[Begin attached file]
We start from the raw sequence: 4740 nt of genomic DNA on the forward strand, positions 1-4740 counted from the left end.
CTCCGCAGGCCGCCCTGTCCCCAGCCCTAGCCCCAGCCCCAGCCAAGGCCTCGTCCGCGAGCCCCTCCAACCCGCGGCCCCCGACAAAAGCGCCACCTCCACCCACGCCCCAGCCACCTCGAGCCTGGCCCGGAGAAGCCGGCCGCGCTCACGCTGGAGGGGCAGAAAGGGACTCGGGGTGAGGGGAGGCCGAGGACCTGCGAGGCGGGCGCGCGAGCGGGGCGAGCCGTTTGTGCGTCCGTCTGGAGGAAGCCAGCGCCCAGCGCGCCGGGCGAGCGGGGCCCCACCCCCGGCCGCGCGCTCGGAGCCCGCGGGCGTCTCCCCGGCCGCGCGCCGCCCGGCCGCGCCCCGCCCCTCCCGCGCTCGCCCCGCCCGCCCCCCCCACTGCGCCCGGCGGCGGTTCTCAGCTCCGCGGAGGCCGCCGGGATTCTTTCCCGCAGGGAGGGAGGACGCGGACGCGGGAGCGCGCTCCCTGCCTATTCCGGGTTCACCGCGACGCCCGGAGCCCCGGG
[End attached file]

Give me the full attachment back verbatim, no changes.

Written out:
We start from the raw sequence: 4740 nt of genomic DNA on the forward strand, positions 1-4740 counted from the left end.
CTCCGCAGGCCGCCCTGTCCCCAGCCCTAGCCCCAGCCCCAGCCAAGGCCTCGTCCGCGAGCCCCTCCAACCCGCGGCCCCCGACAAAAGCGCCACCTCCACCCACGCCCCAGCCACCTCGAGCCTGGCCCGGAGAAGCCGGCCGCGCTCACGCTGGAGGGGCAGAAAGGGACTCGGGGTGAGGGGAGGCCGAGGACCTGCGAGGCGGGCGCGCGAGCGGGGCGAGCCGTTTGTGCGTCCGTCTGGAGGAAGCCAGCGCCCAGCGCGCCGGGCGAGCGGGGCCCCACCCCCGGCCGCGCGCTCGGAGCCCGCGGGCGTCTCCCCGGCCGCGCGCCGCCCGGCCGCGCCCCGCCCCTCCCGCGCTCGCCCCGCCCGCCCCCCCCACTGCGCCCGGCGGCGGTTCTCAGCTCCGCGGAGGCCGCCGGGATTCTTTCCCGCAGGGAGGGAGGACGCGGACGCGGGAGCGCGCTCCCTGCCTATTCCGGGTTCACCGCGACGCCCGGAGCCCCGGG